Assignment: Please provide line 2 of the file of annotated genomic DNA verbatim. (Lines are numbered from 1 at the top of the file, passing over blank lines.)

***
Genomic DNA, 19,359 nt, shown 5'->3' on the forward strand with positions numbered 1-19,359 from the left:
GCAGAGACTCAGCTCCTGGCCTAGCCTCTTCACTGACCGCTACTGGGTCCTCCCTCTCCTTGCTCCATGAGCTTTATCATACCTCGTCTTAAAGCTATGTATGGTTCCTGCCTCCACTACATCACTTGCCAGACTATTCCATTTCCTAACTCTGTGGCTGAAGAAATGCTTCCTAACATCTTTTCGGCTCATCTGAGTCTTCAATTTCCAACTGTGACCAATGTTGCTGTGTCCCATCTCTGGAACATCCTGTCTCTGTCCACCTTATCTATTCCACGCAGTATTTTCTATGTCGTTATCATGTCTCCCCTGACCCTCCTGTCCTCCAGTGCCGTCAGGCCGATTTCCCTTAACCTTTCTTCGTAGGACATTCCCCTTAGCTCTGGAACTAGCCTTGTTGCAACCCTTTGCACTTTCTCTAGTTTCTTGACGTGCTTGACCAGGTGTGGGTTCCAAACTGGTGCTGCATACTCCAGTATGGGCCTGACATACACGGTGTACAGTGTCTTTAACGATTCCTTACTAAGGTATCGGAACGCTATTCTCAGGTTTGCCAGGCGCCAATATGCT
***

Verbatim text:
GCAGAGACTCAGCTCCTGGCCTAGCCTCTTCACTGACCGCTACTGGGTCCTCCCTCTCCTTGCTCCATGAGCTTTATCATACCTCGTCTTAAAGCTATGTATGGTTCCTGCCTCCACTACATCACTTGCCAGACTATTCCATTTCCTAACTCTGTGGCTGAAGAAATGCTTCCTAACATCTTTTCGGCTCATCTGAGTCTTCAATTTCCAACTGTGACCAATGTTGCTGTGTCCCATCTCTGGAACATCCTGTCTCTGTCCACCTTATCTATTCCACGCAGTATTTTCTATGTCGTTATCATGTCTCCCCTGACCCTCCTGTCCTCCAGTGCCGTCAGGCCGATTTCCCTTAACCTTTCTTCGTAGGACATTCCCCTTAGCTCTGGAACTAGCCTTGTTGCAACCCTTTGCACTTTCTCTAGTTTCTTGACGTGCTTGACCAGGTGTGGGTTCCAAACTGGTGCTGCATACTCCAGTATGGGCCTGACATACACGGTGTACAGTGTCTTTAACGATTCCTTACTAAGGTATCGGAACGCTATTCTCAGGTTTGCCAGGCGCCAATATGCT